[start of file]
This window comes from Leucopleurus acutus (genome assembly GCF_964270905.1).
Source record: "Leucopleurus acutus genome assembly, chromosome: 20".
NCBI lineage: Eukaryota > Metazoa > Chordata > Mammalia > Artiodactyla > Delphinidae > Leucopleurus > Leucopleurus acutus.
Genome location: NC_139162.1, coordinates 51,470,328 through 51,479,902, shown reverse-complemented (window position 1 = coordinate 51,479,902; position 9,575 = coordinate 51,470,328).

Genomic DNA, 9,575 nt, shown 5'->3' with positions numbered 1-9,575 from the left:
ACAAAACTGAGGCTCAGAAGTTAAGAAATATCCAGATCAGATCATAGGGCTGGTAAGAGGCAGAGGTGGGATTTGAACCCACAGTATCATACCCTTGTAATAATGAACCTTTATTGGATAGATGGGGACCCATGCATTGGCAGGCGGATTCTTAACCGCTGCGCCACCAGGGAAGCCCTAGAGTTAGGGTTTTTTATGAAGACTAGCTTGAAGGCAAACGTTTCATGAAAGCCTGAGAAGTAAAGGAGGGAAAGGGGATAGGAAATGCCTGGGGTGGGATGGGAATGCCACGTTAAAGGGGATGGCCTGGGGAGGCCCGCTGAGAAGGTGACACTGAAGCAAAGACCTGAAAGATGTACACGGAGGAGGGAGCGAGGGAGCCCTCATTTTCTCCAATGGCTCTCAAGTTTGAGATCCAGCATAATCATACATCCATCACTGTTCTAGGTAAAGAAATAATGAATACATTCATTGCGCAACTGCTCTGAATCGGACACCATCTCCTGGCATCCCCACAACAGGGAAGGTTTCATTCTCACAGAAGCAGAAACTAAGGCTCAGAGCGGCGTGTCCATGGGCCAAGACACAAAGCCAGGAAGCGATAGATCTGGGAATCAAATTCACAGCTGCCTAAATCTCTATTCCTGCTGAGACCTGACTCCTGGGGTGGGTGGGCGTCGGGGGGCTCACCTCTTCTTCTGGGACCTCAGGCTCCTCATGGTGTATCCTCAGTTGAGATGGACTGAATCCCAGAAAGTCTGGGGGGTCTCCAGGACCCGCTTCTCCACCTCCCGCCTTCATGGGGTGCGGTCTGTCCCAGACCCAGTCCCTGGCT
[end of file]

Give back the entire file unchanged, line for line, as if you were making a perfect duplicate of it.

This window comes from Leucopleurus acutus (genome assembly GCF_964270905.1).
Source record: "Leucopleurus acutus genome assembly, chromosome: 20".
NCBI lineage: Eukaryota > Metazoa > Chordata > Mammalia > Artiodactyla > Delphinidae > Leucopleurus > Leucopleurus acutus.
Genome location: NC_139162.1, coordinates 51,470,328 through 51,479,902, shown reverse-complemented (window position 1 = coordinate 51,479,902; position 9,575 = coordinate 51,470,328).

Genomic DNA, 9,575 nt, shown 5'->3' with positions numbered 1-9,575 from the left:
ACAAAACTGAGGCTCAGAAGTTAAGAAATATCCAGATCAGATCATAGGGCTGGTAAGAGGCAGAGGTGGGATTTGAACCCACAGTATCATACCCTTGTAATAATGAACCTTTATTGGATAGATGGGGACCCATGCATTGGCAGGCGGATTCTTAACCGCTGCGCCACCAGGGAAGCCCTAGAGTTAGGGTTTTTTATGAAGACTAGCTTGAAGGCAAACGTTTCATGAAAGCCTGAGAAGTAAAGGAGGGAAAGGGGATAGGAAATGCCTGGGGTGGGATGGGAATGCCACGTTAAAGGGGATGGCCTGGGGAGGCCCGCTGAGAAGGTGACACTGAAGCAAAGACCTGAAAGATGTACACGGAGGAGGGAGCGAGGGAGCCCTCATTTTCTCCAATGGCTCTCAAGTTTGAGATCCAGCATAATCATACATCCATCACTGTTCTAGGTAAAGAAATAATGAATACATTCATTGCGCAACTGCTCTGAATCGGACACCATCTCCTGGCATCCCCACAACAGGGAAGGTTTCATTCTCACAGAAGCAGAAACTAAGGCTCAGAGCGGCGTGTCCATGGGCCAAGACACAAAGCCAGGAAGCGATAGATCTGGGAATCAAATTCACAGCTGCCTAAATCTCTATTCCTGCTGAGACCTGACTCCTGGGGTGGGTGGGCGTCGGGGGGCTCACCTCTTCTTCTGGGACCTCAGGCTCCTCATGGTGTATCCTCAGTTGAGATGGACTGAATCCCAGAAAGTCTGGGGGGTCTCCAGGACCCGCTTCTCCACCTCCCGCCTTCATGGGGTGCGGTCTGTCCCAGACCCAGTCCCTGGCT